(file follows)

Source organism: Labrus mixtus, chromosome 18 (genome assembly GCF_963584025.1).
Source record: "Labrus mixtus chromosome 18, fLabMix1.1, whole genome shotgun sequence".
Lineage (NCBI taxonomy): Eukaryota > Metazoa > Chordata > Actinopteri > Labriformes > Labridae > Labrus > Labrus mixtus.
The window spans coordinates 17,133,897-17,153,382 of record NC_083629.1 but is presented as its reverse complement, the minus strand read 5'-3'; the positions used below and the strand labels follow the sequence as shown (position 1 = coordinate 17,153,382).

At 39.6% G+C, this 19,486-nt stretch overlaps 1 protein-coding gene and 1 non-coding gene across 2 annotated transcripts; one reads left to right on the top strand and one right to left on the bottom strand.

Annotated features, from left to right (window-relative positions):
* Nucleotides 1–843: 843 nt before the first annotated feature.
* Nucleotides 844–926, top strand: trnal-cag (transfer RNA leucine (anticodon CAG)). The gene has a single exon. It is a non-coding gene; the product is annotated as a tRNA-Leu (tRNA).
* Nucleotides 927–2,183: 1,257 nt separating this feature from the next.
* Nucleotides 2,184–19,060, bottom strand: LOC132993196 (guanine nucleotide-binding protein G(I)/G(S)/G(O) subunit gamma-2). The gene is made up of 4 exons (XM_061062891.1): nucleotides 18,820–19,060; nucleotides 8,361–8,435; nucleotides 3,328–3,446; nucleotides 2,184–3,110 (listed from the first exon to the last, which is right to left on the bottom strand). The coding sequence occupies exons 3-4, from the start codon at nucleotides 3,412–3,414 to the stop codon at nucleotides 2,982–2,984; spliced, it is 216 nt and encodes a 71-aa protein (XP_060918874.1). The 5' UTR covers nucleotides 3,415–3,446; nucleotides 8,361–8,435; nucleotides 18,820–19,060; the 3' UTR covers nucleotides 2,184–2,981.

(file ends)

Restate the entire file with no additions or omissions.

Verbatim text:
Source organism: Labrus mixtus, chromosome 18 (genome assembly GCF_963584025.1).
Source record: "Labrus mixtus chromosome 18, fLabMix1.1, whole genome shotgun sequence".
Lineage (NCBI taxonomy): Eukaryota > Metazoa > Chordata > Actinopteri > Labriformes > Labridae > Labrus > Labrus mixtus.
The window spans coordinates 17,133,897-17,153,382 of record NC_083629.1 but is presented as its reverse complement, the minus strand read 5'-3'; the positions used below and the strand labels follow the sequence as shown (position 1 = coordinate 17,153,382).

At 39.6% G+C, this 19,486-nt stretch overlaps 1 protein-coding gene and 1 non-coding gene across 2 annotated transcripts; one reads left to right on the top strand and one right to left on the bottom strand.

Annotated features, from left to right (window-relative positions):
* Nucleotides 1–843: 843 nt before the first annotated feature.
* Nucleotides 844–926, top strand: trnal-cag (transfer RNA leucine (anticodon CAG)). The gene has a single exon. It is a non-coding gene; the product is annotated as a tRNA-Leu (tRNA).
* Nucleotides 927–2,183: 1,257 nt separating this feature from the next.
* Nucleotides 2,184–19,060, bottom strand: LOC132993196 (guanine nucleotide-binding protein G(I)/G(S)/G(O) subunit gamma-2). The gene is made up of 4 exons (XM_061062891.1): nucleotides 18,820–19,060; nucleotides 8,361–8,435; nucleotides 3,328–3,446; nucleotides 2,184–3,110 (listed from the first exon to the last, which is right to left on the bottom strand). The coding sequence occupies exons 3-4, from the start codon at nucleotides 3,412–3,414 to the stop codon at nucleotides 2,982–2,984; spliced, it is 216 nt and encodes a 71-aa protein (XP_060918874.1). The 5' UTR covers nucleotides 3,415–3,446; nucleotides 8,361–8,435; nucleotides 18,820–19,060; the 3' UTR covers nucleotides 2,184–2,981.